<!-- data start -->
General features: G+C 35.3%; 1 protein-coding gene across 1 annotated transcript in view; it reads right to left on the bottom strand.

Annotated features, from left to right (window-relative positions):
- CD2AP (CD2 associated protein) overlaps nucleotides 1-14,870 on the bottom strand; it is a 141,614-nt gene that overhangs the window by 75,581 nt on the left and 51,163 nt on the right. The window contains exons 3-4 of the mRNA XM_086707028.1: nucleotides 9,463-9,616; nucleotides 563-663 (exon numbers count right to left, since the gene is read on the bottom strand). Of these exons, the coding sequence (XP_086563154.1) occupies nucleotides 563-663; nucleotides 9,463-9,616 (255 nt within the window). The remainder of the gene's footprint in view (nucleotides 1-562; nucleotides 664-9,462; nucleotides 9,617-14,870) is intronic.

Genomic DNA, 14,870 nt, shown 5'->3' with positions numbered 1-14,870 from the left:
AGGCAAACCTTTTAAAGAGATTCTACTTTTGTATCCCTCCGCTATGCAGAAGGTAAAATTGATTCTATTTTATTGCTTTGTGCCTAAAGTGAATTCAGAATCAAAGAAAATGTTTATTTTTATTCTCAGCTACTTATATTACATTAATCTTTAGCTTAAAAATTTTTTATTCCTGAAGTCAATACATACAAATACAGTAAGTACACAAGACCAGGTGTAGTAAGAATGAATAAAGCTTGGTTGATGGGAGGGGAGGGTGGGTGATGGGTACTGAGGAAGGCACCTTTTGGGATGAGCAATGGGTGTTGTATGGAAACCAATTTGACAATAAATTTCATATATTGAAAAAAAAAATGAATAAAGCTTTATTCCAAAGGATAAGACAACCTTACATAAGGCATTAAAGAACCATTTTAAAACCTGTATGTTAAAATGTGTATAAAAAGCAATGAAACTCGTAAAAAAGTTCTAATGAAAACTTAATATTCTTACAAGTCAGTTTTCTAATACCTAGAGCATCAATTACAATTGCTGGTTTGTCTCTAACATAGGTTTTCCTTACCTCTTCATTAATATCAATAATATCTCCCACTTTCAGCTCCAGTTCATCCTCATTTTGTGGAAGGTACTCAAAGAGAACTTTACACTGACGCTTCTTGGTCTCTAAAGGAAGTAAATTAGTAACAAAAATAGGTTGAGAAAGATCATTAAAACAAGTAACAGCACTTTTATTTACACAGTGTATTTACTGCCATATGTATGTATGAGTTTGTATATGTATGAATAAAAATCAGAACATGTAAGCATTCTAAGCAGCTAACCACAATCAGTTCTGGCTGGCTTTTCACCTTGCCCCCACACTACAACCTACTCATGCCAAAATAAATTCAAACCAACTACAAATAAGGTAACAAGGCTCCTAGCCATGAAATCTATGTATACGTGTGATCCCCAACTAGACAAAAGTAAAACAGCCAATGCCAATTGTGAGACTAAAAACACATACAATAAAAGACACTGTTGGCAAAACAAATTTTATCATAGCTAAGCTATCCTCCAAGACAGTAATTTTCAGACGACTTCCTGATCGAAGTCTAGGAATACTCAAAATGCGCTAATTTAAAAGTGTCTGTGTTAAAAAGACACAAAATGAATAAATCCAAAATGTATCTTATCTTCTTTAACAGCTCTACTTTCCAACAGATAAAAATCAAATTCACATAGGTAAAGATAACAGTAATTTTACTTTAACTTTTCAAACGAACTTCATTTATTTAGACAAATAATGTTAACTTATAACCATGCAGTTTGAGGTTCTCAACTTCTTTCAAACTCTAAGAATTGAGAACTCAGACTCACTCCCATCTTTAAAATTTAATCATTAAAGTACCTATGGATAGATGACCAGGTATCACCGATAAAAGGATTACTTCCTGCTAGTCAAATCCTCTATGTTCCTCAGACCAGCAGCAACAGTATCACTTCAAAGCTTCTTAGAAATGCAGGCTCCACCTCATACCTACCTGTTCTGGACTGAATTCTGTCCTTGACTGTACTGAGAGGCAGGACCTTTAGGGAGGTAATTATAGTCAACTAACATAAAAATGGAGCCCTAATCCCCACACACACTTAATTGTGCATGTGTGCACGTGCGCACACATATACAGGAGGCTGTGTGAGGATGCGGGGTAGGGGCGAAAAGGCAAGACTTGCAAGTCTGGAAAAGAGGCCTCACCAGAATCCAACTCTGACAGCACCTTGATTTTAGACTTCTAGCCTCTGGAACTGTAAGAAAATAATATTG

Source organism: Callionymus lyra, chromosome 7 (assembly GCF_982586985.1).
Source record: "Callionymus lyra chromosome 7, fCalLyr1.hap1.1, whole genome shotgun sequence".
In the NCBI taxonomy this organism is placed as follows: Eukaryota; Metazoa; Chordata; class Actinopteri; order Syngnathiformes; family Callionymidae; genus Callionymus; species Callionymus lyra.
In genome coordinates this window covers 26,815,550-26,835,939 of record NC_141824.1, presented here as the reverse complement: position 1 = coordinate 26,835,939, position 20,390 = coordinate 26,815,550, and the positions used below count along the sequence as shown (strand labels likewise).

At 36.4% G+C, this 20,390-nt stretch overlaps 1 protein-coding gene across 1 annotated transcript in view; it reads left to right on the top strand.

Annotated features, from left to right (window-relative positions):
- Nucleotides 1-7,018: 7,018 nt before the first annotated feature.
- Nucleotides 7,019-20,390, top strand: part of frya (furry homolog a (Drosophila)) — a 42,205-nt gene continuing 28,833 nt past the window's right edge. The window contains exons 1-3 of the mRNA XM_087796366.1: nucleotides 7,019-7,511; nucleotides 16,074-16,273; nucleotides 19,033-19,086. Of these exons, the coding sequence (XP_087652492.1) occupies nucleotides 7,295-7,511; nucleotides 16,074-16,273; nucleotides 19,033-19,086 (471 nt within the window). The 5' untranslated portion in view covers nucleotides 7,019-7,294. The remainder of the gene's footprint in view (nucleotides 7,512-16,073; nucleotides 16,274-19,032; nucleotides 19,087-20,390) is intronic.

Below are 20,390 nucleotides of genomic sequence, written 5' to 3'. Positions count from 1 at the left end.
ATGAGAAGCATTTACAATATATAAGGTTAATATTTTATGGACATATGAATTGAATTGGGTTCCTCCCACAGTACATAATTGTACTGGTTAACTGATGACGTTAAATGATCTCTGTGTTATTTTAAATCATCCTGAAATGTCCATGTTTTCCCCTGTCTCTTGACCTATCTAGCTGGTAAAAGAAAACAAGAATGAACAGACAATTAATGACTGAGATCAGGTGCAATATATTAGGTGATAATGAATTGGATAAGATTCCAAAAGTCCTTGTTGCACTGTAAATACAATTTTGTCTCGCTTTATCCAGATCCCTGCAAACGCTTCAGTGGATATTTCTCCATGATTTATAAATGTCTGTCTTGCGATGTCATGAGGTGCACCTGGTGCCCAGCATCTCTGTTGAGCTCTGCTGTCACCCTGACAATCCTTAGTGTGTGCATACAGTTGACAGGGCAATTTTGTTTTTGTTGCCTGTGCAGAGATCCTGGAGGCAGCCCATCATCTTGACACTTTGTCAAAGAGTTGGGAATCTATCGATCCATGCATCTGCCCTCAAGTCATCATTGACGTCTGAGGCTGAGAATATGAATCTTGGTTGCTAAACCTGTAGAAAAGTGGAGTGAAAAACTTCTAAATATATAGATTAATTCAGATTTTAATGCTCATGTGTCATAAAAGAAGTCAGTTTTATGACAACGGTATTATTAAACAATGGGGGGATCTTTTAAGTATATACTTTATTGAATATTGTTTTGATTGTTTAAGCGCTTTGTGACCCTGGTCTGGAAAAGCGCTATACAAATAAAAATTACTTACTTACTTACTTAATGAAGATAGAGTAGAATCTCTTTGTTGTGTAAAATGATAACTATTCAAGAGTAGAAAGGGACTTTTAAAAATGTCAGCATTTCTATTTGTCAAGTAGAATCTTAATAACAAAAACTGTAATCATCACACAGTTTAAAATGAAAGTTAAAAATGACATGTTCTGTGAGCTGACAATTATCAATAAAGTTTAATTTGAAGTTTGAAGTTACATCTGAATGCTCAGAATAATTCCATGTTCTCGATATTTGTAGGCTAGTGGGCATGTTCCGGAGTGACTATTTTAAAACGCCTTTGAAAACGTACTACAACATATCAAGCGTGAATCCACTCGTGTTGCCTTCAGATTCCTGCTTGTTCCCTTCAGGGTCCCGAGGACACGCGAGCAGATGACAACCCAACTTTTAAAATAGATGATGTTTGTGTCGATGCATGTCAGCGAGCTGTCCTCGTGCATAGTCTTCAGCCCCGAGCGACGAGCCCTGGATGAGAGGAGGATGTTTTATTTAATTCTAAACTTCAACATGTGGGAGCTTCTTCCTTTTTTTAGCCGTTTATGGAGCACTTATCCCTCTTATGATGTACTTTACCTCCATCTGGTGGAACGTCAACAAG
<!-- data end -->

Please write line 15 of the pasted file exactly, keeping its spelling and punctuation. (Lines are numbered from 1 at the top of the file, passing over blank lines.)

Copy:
ATGAGAAGCATTTACAATATATAAGGTTAATATTTTATGGACATATGAATTGAATTGGGTTCCTCCCACAGTACATAATTGTACTGGTTAACTGATGACGTTAAATGATCTCTGTGTTATTTTAAATCATCCTGAAATGTCCATGTTTTCCCCTGTCTCTTGACCTATCTAGCTGGTAAAAGAAAACAAGAATGAACAGACAATTAATGACTGAGATCAGGTGCAATATATTAGGTGATAATGAATTGGATAAGATTCCAAAAGTCCTTGTTGCACTGTAAATACAATTTTGTCTCGCTTTATCCAGATCCCTGCAAACGCTTCAGTGGATATTTCTCCATGATTTATAAATGTCTGTCTTGCGATGTCATGAGGTGCACCTGGTGCCCAGCATCTCTGTTGAGCTCTGCTGTCACCCTGACAATCCTTAGTGTGTGCATACAGTTGACAGGGCAATTTTGTTTTTGTTGCCTGTGCAGAGATCCTGGAGGCAGCCCATCATCTTGACACTTTGTCAAAGAGTTGGGAATCTATCGATCCATGCATCTGCCCTCAAGTCATCATTGACGTCTGAGGCTGAGAATATGAATCTTGGTTGCTAAACCTGTAGAAAAGTGGAGTGAAAAACTTCTAAATATATAGATTAATTCAGATTTTAATGCTCATGTGTCATAAAAGAAGTCAGTTTTATGACAACGGTATTATTAAACAATGGGGGGATCTTTTAAGTATATACTTTATTGAATATTGTTTTGATTGTTTAAGCGCTTTGTGACCCTGGTCTGGAAAAGCGCTATACAAATAAAAATTACTTACTTACTTACTTAATGAAGATAGAGTAGAATCTCTTTGTTGTGTAAAATGATAACTATTCAAGAGTAGAAAGGGACTTTTAAAAATGTCAGCATTTCTATTTGTCAAGTAGAATCTTAATAACAAAAACTGTAATCATCACACAGTTTAAAATGAAAGTTAAAAATGACATGTTCTGTGAGCTGACAATTATCAATAAAGTTTAATTTGAAGTTTGAAGTTACATCTGAATGCTCAGAATAATTCCATGTTCTCGATATTTGTAGGCTAGTGGGCATGTTCCGGAGTGACTATTTTAAAACGCCTTTGAAAACGTACTACAACATATCAAGCGTGAATCCACTCGTGTTGCCTTCAGATTCCTGCTTGTTCCCTTCAGGGTCCCGAGGACACGCGAGCAGATGACAACCCAACTTTTAAAATAGATGATGTTTGTGTCGATGCATGTCAGCGAGCTGTCCTCGTGCATAGTCTTCAGCCCCGAGCGACGAGCCCTGGATGAGAGGAGGATGTTTTATTTAATTCTAAACTTCAACATGTGGGAGCTTCTTCCTTTTTTTAGCCGTTTATGGAGCACTTATCCCTCTTATGATGTACTTTACCTCCATCTGGTGGAACGTCAACAAG